His system works. Statistics can be misleading sometimes, but the fact the Wildcats are shooting .492 from the field and holding opponents to .375 bodes well. That point guard Ryan Harrow, after a slow start brought on in part by illness, has begun playing to the level Calipari had hoped when he accepted him as a transfer from NC State is equally important.

    MISSOURI: A close look at the Tigers reveals a lot to like. It starts with point guard Phil Pressey, the current SEC player of the week and the league’s preseason player of the year who has already etched his name into the league record book with his 19 assists at UCLA last month.

    But coach Frank Haith’s team has a lot of weapons, options to win games. Two essential building blocks are in place. The Tigers defend (.375 field goal defense is No. 22 in Division) and rebound (46.7 average leads the nation; 13.0 rebound margin is No. 2, and is there another team in the nation with six players who have grabbed 10 or more boards?)

    Beyond that, Missouri has the capability, like Florida, of getting easy baskets. So many games we’ve seen this year have devolved into low-scoring, half-court, grind-it-out struggles, and it’s no surprise that teams that have players who can jump up and make 3s or score in the post are faring well (Duke, Michigan, Indiana). Mizzou has one player who can do both—Laurence Bowers, whose return after missing all of last season with a knee injury has kept the Tigers playing at the same high level as a year ago despite heavy personnel loss.

    In his last eight games, Bowers is averaging 18.5 points and making 57 percent of his shots, including 53 percent from 3-point range.
    There’s more. Unlike any other SEC team, the Tigers benefitted from a key mid-season transfer. Jabari Brown, who played just two games as a freshman at Oregon before bolting for Columbia, was known as a shooter/scorer, but there was no significant sample size by which to judge him. Now there is.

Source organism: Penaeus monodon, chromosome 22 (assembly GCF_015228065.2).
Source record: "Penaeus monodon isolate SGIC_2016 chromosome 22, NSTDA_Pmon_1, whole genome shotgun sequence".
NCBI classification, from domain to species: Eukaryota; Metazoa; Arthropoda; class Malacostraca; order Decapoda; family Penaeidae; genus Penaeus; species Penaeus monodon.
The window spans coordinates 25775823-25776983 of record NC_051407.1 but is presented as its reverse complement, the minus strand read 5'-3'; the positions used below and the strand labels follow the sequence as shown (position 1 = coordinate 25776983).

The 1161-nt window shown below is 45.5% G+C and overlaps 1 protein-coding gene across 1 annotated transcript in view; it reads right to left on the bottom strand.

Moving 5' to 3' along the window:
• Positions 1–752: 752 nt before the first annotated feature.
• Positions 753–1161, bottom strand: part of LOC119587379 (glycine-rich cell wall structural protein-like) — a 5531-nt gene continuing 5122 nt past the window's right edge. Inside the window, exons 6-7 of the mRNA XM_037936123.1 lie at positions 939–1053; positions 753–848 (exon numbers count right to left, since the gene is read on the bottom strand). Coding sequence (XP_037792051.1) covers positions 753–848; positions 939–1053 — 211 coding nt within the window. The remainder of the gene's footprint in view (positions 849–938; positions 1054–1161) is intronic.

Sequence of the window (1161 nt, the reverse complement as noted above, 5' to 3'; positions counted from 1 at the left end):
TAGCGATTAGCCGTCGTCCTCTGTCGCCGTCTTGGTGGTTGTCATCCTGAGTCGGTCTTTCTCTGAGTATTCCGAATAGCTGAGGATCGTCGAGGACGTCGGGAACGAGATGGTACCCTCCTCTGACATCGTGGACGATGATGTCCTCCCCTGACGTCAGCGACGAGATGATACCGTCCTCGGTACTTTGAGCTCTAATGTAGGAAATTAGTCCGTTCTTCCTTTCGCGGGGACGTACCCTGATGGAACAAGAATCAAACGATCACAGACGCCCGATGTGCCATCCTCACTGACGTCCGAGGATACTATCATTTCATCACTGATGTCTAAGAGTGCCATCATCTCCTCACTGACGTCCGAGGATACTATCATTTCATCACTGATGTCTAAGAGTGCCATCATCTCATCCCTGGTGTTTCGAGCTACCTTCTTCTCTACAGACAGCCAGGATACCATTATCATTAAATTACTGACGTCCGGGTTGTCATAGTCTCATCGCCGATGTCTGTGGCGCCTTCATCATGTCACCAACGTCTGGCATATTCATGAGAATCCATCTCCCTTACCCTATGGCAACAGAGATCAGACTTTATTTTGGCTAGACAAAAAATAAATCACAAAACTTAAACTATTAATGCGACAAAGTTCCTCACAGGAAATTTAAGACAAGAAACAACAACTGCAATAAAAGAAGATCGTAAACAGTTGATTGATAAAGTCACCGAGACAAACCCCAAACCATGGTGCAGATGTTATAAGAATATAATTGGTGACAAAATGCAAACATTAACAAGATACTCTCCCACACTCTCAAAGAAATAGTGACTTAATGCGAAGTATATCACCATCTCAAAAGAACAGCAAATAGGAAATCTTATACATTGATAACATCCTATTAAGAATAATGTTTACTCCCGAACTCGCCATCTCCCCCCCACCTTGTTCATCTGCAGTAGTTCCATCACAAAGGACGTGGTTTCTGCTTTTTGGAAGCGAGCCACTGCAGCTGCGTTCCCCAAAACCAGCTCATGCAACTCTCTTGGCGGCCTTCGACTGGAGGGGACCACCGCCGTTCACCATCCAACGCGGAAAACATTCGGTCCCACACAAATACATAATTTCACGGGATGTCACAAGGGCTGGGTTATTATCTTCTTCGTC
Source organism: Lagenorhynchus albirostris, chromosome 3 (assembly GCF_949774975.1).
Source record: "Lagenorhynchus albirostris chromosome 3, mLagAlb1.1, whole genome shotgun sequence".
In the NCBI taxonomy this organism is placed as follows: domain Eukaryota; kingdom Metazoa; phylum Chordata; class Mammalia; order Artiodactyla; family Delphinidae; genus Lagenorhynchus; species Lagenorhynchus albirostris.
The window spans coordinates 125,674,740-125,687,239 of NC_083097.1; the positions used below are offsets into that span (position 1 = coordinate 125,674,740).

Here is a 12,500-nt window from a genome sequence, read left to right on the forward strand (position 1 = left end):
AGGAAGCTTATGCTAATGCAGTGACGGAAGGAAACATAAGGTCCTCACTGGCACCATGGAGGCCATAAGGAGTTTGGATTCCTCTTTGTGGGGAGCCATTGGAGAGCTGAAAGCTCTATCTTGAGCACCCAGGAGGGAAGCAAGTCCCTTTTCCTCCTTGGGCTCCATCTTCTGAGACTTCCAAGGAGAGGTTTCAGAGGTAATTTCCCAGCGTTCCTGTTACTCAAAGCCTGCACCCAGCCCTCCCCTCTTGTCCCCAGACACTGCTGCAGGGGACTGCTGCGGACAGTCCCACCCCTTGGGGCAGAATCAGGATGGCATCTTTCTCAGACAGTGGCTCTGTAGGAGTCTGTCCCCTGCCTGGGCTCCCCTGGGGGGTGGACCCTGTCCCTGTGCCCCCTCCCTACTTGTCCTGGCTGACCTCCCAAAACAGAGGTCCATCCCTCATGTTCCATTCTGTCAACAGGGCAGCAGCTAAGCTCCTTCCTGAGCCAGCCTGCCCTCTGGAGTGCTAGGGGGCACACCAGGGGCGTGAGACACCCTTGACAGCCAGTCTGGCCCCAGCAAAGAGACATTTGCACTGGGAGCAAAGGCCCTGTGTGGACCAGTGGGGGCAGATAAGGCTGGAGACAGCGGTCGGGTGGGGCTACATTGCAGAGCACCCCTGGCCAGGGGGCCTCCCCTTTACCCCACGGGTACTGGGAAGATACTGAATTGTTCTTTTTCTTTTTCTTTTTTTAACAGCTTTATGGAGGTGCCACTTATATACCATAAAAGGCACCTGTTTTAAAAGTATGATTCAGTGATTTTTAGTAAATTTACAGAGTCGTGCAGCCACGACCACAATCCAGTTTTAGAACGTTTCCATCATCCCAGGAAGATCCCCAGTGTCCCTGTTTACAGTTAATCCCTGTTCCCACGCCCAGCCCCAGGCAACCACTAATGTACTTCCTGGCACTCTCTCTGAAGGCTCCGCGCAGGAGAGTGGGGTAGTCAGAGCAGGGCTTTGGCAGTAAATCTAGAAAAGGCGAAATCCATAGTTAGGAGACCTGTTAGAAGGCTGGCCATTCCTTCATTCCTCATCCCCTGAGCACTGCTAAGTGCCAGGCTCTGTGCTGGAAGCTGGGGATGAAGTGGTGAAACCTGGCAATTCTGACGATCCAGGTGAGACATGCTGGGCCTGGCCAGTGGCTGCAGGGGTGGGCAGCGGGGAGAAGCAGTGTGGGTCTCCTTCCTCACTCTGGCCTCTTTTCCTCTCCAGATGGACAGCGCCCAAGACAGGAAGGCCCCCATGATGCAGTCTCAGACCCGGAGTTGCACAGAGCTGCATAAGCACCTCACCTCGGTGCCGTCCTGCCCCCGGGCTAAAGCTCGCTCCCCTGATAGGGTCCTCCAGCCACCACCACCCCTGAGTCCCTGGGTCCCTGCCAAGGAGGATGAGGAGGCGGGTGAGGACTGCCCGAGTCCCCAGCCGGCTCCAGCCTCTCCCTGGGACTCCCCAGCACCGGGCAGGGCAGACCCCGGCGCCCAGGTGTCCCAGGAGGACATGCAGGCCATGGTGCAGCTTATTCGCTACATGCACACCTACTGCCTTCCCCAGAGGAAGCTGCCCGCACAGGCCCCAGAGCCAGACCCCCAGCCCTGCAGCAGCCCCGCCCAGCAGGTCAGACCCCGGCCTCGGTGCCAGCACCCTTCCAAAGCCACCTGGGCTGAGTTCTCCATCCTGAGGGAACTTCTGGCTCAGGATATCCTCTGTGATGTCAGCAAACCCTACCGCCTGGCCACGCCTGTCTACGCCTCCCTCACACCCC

In five games before Brown became eligible, Missouri averaged 70 points. In four games since, the Tigers are averaging 86 points. Brown’s 11.8 points per game have bolstered the offensive output, and though his field-goal percentage is just .341, he’s shooting a solid .346 from 3 and .833 from the free-throw line.

    OLE MISS: We’ll throw one more team in the potential postseason mix, a dark horse that wasn’t challenged by an overly demanding pre-conference schedule but one that bears watching.

    Unlike last season, Rebel coach Andy Kennedy has a legitimate 3-point threat in junior college transfer Marshall Henderson, the SEC’s leading scorer who came in with the reputation of being a volume shooter and hasn’t disappointed. Henderson leads the SEC with 138 3-point attempts and also with his average of four made 3-pointers per game.

    Henderson has already notched nine games with double-figure 3-point attempts, and in his first 10 games he averaged 11.8. But in his last three games, after some counseling from Kennedy about being a big more prudent with his shot selection, Henderson has averaged just 6.6 shots from behind the arc. Not coincidentally his percentage is rising. He’s fifth in the league (.377).

    The Rebels have other weapons, notably the rugged front-line combo of Murphy Holloway and Reginald Bucker. Holloway averages a double-double and leads the SEC in rebounding. Bucker is second in the league in blocked shots.

    Ole Miss gets a chance to set a positive tone for the next two months on Wednesday night, when it plays at Tennessee.




    Chris Dortch Bio

    Chris Dortch estimates he’s covered close to 1,500 college basketball games since he was sports editor of his college student newspaper back in the late ’70s. “And it never gets old,” he says. “I always get pumped up to watch college hoops.”

    Dortch came to love basketball growing up in the basketball crazy state of Illinois, watching Missouri Valley Conference and Big Ten games every Saturday and pouring over the sports section of the St. Louis Post-Dispatch. “I think I learned how to read a box score before I learned how to read,” he says.

    In college, first at George Mason and later at East Tennessee State, he came under the influence of two coaches that gave him a behind-the-scenes look at basketball from a coaching perspective. “After that I was hooked,” he says. “I knew I wanted to cover college basketball for a living.”

    And so he did, focusing on the Southeastern Conference at four newspapers and then for Blue Ribbon College Basketball Yearbook, the famed “bible” of college basketball which Dortch began editing in 1996.

    In a 30-year career, Dortch has written for numerous publications and websites, served as a college basketball correspondent for Sports Illustrated, appeared on more than 1,000 radio shows and written five books, including String Music: Inside the Rise of SEC Basketball.

    Dortch has provided commentary for CSS, Fox Sports South, NBA TV and the Big Ten Network and also taught sports writing at East Tennessee State and Tennessee-Chattanooga, where his students call him “Professor D.”